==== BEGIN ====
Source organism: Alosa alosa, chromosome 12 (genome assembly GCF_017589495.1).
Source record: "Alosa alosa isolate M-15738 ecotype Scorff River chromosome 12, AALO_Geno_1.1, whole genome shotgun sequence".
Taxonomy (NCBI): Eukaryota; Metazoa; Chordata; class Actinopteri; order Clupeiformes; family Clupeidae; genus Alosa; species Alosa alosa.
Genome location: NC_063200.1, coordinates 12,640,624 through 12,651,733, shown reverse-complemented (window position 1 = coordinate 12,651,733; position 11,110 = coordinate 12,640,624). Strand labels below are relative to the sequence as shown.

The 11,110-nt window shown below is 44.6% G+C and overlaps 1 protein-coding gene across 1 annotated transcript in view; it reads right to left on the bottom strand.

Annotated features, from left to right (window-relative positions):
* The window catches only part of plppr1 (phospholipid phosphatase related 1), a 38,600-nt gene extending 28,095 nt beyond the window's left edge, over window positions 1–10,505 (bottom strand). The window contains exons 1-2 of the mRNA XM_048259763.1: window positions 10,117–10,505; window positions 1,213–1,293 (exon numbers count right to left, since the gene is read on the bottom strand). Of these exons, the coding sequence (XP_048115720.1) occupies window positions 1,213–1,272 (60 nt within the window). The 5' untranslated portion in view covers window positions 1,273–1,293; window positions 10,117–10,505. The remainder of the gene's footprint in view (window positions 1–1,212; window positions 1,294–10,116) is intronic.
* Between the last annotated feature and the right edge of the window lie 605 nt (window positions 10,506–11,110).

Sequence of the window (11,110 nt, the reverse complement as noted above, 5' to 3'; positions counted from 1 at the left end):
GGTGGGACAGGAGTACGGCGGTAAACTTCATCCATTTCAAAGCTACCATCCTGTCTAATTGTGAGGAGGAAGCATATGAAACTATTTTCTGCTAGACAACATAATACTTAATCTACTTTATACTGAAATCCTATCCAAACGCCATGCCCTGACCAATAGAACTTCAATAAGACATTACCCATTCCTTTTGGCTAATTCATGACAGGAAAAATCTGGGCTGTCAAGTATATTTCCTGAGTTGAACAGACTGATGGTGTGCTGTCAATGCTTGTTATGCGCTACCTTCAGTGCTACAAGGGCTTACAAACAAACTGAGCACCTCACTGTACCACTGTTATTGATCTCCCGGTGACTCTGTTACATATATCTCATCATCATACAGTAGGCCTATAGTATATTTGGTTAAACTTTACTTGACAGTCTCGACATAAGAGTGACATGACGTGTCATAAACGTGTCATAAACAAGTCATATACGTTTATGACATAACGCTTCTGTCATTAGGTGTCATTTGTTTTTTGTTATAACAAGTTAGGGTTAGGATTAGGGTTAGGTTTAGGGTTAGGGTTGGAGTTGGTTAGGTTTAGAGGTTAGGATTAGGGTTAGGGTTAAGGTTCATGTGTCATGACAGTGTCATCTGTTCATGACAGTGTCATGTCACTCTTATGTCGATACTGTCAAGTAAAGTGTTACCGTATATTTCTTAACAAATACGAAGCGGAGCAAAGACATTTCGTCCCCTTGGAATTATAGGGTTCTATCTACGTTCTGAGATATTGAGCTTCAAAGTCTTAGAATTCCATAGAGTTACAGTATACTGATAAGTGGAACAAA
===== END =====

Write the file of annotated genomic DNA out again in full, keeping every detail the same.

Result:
Source organism: Alosa alosa, chromosome 12 (genome assembly GCF_017589495.1).
Source record: "Alosa alosa isolate M-15738 ecotype Scorff River chromosome 12, AALO_Geno_1.1, whole genome shotgun sequence".
Taxonomy (NCBI): Eukaryota; Metazoa; Chordata; class Actinopteri; order Clupeiformes; family Clupeidae; genus Alosa; species Alosa alosa.
Genome location: NC_063200.1, coordinates 12,640,624 through 12,651,733, shown reverse-complemented (window position 1 = coordinate 12,651,733; position 11,110 = coordinate 12,640,624). Strand labels below are relative to the sequence as shown.

The 11,110-nt window shown below is 44.6% G+C and overlaps 1 protein-coding gene across 1 annotated transcript in view; it reads right to left on the bottom strand.

Annotated features, from left to right (window-relative positions):
* The window catches only part of plppr1 (phospholipid phosphatase related 1), a 38,600-nt gene extending 28,095 nt beyond the window's left edge, over window positions 1–10,505 (bottom strand). The window contains exons 1-2 of the mRNA XM_048259763.1: window positions 10,117–10,505; window positions 1,213–1,293 (exon numbers count right to left, since the gene is read on the bottom strand). Of these exons, the coding sequence (XP_048115720.1) occupies window positions 1,213–1,272 (60 nt within the window). The 5' untranslated portion in view covers window positions 1,273–1,293; window positions 10,117–10,505. The remainder of the gene's footprint in view (window positions 1–1,212; window positions 1,294–10,116) is intronic.
* Between the last annotated feature and the right edge of the window lie 605 nt (window positions 10,506–11,110).

Sequence of the window (11,110 nt, the reverse complement as noted above, 5' to 3'; positions counted from 1 at the left end):
GGTGGGACAGGAGTACGGCGGTAAACTTCATCCATTTCAAAGCTACCATCCTGTCTAATTGTGAGGAGGAAGCATATGAAACTATTTTCTGCTAGACAACATAATACTTAATCTACTTTATACTGAAATCCTATCCAAACGCCATGCCCTGACCAATAGAACTTCAATAAGACATTACCCATTCCTTTTGGCTAATTCATGACAGGAAAAATCTGGGCTGTCAAGTATATTTCCTGAGTTGAACAGACTGATGGTGTGCTGTCAATGCTTGTTATGCGCTACCTTCAGTGCTACAAGGGCTTACAAACAAACTGAGCACCTCACTGTACCACTGTTATTGATCTCCCGGTGACTCTGTTACATATATCTCATCATCATACAGTAGGCCTATAGTATATTTGGTTAAACTTTACTTGACAGTCTCGACATAAGAGTGACATGACGTGTCATAAACGTGTCATAAACAAGTCATATACGTTTATGACATAACGCTTCTGTCATTAGGTGTCATTTGTTTTTTGTTATAACAAGTTAGGGTTAGGATTAGGGTTAGGTTTAGGGTTAGGGTTGGAGTTGGTTAGGTTTAGAGGTTAGGATTAGGGTTAGGGTTAAGGTTCATGTGTCATGACAGTGTCATCTGTTCATGACAGTGTCATGTCACTCTTATGTCGATACTGTCAAGTAAAGTGTTACCGTATATTTCTTAACAAATACGAAGCGGAGCAAAGACATTTCGTCCCCTTGGAATTATAGGGTTCTATCTACGTTCTGAGATATTGAGCTTCAAAGTCTTAGAATTCCATAGAGTTACAGTATACTGATAAGTGGAACAAA